About Rationally Speaking

Rationally Speaking is a blog maintained by Prof. Massimo Pigliucci, a philosopher at the City University of New York. The blog reflects the Enlightenment figure Marquis de Condorcet's idea of what a public intellectual (yes, we know, that's such a bad word) ought to be: someone who devotes himself to "the tracking down of prejudices in the hiding places where priests, the schools, the government, and all long-established institutions had gathered and protected them." You're welcome. Please notice that the contents of this blog can be reprinted under the standard Creative Commons license.

Monday, July 02, 2012

RS encore: Carneades, the quasi-lost skeptic

by Massimo Pigliucci

Few non-philosophers have ever heard of Carneades (214-129 BCE), and yet in some sense he was the founder of the type of thinking that eventually led to modern science. To understand why Carneades is so relevant, we need to briefly examine the context of his contribution to epistemology (i.e., his theory of knowledge). Carneades was the head of the Academy, the school founded by Plato, and Academics had long been embroiled in a debate with the Stoics that went something like this. The Stoics maintained that what they called “cognitive impressions” (i.e., sense data about the world) are, under ideal circumstances, a firm foundation for knowledge. In a sense, this anticipated the empiricist position of the 18th century according to which all knowledge is, ultimately, derived from our senses.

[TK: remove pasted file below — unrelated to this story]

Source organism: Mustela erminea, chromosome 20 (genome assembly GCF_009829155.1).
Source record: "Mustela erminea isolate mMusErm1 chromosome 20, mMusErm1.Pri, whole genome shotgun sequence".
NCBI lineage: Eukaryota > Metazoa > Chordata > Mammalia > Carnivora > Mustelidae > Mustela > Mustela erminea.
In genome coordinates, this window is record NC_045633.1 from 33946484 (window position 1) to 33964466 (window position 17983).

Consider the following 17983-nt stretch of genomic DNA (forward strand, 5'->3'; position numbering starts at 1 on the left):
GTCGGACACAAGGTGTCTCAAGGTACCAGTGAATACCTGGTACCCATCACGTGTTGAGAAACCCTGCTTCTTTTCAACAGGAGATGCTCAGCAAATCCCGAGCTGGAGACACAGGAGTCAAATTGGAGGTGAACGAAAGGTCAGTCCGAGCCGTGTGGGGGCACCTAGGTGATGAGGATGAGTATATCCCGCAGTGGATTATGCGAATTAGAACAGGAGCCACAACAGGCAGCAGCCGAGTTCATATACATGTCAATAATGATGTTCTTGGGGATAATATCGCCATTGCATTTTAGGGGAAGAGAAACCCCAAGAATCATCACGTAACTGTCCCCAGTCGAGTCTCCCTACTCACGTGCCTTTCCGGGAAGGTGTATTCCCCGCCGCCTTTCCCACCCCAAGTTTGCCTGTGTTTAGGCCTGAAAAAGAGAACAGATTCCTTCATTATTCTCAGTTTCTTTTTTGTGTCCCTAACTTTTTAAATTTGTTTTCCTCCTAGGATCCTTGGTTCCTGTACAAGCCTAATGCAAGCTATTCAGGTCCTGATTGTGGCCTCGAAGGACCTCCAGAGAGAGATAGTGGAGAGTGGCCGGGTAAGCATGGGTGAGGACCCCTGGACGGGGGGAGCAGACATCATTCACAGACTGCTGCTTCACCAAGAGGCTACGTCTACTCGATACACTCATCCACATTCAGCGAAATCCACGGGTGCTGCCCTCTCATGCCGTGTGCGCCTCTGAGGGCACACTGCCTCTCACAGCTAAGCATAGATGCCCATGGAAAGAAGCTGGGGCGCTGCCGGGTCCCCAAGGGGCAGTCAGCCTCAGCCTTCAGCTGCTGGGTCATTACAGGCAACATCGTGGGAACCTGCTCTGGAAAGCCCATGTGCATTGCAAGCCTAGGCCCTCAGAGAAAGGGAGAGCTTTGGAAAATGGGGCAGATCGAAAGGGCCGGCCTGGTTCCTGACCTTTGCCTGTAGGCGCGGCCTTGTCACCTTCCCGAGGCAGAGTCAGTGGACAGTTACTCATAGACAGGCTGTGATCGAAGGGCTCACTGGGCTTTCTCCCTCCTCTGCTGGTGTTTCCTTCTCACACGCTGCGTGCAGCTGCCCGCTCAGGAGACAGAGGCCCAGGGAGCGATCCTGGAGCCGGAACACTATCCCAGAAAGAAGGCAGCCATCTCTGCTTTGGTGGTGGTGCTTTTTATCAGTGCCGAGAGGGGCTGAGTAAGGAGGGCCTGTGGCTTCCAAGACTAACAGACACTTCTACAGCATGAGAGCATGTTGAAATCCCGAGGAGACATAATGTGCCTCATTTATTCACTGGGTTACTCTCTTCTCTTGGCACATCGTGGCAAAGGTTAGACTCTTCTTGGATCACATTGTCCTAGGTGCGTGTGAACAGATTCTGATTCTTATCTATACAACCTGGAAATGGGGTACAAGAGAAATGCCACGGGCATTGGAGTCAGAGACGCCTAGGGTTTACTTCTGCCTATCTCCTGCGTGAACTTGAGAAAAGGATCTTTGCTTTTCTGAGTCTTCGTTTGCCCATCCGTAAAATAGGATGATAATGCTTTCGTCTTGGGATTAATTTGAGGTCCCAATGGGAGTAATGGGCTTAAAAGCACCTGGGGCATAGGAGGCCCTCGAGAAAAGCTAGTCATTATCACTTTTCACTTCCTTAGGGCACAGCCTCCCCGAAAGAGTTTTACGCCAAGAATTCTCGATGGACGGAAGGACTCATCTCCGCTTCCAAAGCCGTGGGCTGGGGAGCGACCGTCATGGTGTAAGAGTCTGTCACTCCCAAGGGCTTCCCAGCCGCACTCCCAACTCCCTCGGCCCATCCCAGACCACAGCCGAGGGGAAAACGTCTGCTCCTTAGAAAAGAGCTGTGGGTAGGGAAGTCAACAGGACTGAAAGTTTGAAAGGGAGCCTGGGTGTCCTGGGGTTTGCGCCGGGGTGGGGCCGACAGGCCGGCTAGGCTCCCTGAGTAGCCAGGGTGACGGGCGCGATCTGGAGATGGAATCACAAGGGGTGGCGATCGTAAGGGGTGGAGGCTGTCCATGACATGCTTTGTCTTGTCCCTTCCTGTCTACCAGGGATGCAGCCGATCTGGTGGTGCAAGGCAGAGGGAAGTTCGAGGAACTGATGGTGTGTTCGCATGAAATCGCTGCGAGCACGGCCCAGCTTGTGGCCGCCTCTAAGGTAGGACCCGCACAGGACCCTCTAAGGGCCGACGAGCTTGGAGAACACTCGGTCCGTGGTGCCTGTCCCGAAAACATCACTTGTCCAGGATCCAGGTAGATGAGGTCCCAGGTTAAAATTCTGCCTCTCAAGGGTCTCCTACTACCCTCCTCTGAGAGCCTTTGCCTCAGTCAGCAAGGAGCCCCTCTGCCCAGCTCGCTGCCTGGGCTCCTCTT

But the Academics replied that we know of many cognitive impressions that are false or misleading, for example dreams, optical illusions and (interestingly) visions of the gods. Classical Academics therefore arrived at the radical skeptical conclusion that one cannot really know anything for sure and that, consequently, the wise person ought to abstain from formulating any opinion.

Ah, the Stoics replied, but if you do that all human activities and forms of inquiry are impossible, clearly an unsustainable state of affairs, especially for philosophers. Moreover – with an argument anticipating modern criticism of extreme deconstructionism – they pointed out that the Academics' stance was self-contradictory: if we can't know anything for sure, how can we conclude (i.e., know) that the best position is to abstain from opinion?

To most non-philosophers this must sound like a classic example of “academic” (in the pejorative sense of useless) debate, but indulge me for a couple of more minutes. Carneades' most important contribution to epistemology was to find a way to overcome the impasse. His solution strikes us moderns as eminently sensible and even obvious, but so does Copernicus' insight that the Sun, not the Earth, is at the center of the solar system.